Don’t confuse your “wants” with the “needs” of the user / client.
As a designer, it can be very easy to form an opinion, and subsequently design a platform that looks great to you.
Don’t forget: UX is all about the audience and the users of the application or website, and sometimes you may not necessarily love the outcome of a design.
Chances are that you and the end user have different wants and needs, however, you must keep in mind that UX is about the user, and not you.
As a UXD, you are not supposed to be proving something with your design, your end goal should be to help the user and audience of the application navigate through the application seamlessly with a nothing-but-positive experience.
This is where UX research comes into play. A solution to this problem is to do enough qualitative and quantitative research to identify what the real problems are (instead of just guessing on what you think is wrong).
Balance coherence with your desire to be creative.
Many businesses and consumers want their website or application to be as creative and innovative as possible. While this makes natural sense, clarity and coherence should always be a priority over creativity.
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Why? Because creativity isn’t always what drives conversions.
If a user has trouble navigating through a platform, you can simply say goodbye to that potential conversion. Better user experience means an increased conversion rate and a high ROI.
Example: if a user lands on your page and the visual design is amazing, but they click on an icon and it does something different than they think, they may not be as impressed as they first were when they landed on the page.
Solution: conduct some user testing to see if your users are completing tasks the way you want them, and that they are going down the correct conversion funnel. See if the navigation they take is different than you intended.
Try not to break design standards.
Navigation at the top, CTA at the top with a contrasting color, a large headline with a sub-headline, and the cart at the top right (if eCommerce).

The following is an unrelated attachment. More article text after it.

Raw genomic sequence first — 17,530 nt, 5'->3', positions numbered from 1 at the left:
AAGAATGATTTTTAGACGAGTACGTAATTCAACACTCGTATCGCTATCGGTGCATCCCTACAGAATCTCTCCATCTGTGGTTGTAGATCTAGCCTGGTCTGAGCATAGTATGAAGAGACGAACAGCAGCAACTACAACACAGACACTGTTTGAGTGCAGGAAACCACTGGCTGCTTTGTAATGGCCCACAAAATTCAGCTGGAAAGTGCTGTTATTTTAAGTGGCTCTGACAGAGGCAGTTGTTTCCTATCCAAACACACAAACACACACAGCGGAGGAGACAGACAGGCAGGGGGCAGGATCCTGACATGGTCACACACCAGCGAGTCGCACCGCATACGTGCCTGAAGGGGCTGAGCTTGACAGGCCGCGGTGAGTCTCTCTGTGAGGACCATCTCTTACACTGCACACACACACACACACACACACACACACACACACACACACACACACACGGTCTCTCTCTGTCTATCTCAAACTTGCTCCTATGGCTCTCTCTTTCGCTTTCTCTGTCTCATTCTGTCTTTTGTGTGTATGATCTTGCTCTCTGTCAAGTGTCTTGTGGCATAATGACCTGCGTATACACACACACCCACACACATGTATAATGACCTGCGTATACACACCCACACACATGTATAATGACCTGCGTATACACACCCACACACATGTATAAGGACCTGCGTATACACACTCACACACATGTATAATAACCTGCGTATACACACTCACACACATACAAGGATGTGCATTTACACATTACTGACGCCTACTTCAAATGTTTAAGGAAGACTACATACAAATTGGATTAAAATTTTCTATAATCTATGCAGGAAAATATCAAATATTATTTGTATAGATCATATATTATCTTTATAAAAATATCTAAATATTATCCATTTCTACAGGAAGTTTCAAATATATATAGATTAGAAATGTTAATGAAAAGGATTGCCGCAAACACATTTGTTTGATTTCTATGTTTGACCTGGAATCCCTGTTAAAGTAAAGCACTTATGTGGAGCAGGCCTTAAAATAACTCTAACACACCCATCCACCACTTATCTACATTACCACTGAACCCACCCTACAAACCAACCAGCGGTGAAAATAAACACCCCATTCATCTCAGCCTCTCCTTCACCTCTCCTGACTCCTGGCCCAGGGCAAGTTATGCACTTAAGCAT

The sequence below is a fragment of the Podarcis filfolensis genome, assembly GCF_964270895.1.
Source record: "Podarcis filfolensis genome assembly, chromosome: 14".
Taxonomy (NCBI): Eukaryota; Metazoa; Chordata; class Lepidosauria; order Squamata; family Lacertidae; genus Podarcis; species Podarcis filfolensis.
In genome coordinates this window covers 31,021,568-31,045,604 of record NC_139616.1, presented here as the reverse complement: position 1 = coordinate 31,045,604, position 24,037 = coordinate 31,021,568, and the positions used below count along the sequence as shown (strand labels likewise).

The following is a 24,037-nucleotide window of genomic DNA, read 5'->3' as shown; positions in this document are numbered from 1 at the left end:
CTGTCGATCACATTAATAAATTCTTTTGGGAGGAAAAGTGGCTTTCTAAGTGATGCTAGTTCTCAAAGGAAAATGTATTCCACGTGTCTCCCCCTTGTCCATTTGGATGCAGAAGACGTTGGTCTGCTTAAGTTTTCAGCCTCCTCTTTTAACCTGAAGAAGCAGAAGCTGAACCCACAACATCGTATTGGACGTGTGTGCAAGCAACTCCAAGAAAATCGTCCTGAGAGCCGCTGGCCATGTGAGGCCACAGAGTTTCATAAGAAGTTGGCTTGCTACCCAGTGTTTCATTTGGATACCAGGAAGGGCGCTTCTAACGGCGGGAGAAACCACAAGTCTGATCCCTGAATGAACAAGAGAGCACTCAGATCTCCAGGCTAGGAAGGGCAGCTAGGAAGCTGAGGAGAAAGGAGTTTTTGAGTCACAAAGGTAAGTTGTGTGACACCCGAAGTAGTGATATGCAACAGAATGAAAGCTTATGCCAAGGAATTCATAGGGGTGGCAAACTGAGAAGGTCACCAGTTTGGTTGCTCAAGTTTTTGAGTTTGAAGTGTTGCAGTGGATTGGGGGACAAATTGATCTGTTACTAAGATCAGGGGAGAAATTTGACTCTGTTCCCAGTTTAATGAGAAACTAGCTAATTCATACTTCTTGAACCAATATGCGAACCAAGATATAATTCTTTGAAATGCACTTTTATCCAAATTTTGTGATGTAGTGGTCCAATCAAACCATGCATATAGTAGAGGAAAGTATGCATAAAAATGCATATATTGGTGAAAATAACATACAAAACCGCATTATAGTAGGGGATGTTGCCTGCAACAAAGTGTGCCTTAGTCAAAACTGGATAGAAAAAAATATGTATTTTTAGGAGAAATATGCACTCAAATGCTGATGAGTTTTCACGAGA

These are some design standards that come with a website prototype. If you’re designing for a specific product or company, there are even UX, UI and usability guidelines that you should be following.
While this may seem basic and boring to you, it may not be the smartest idea to break away from these prototype and design standards.
Getting back to my last point, these standards are clear and coherent, which is why they are considered ‘standards.’ Users do appreciate simplicity as well as creativity.
If your prototype is not new, different and exciting, sometimes it is okay as long as it still has a visually pleasing design and is simple to use.
Performance in UX
Website or application performance is often overlooked and ignored in UX. However, page performance and page load time is equally as important (if not more) than the aesthetics of the platform.
It is said that up to 40% of users will leave your website if it takes more than 3 seconds to load.
Think about that. That’s really not very much time.
Users have high expectations for a website’s loading time. While this is not something that can specifically be worked on in the UX phase, it is something that a UX team must keep an eye on while the project is in the development phase. If it isn’t up to your standard of performance, it is also your duty (along with the developer’s) to speak up.
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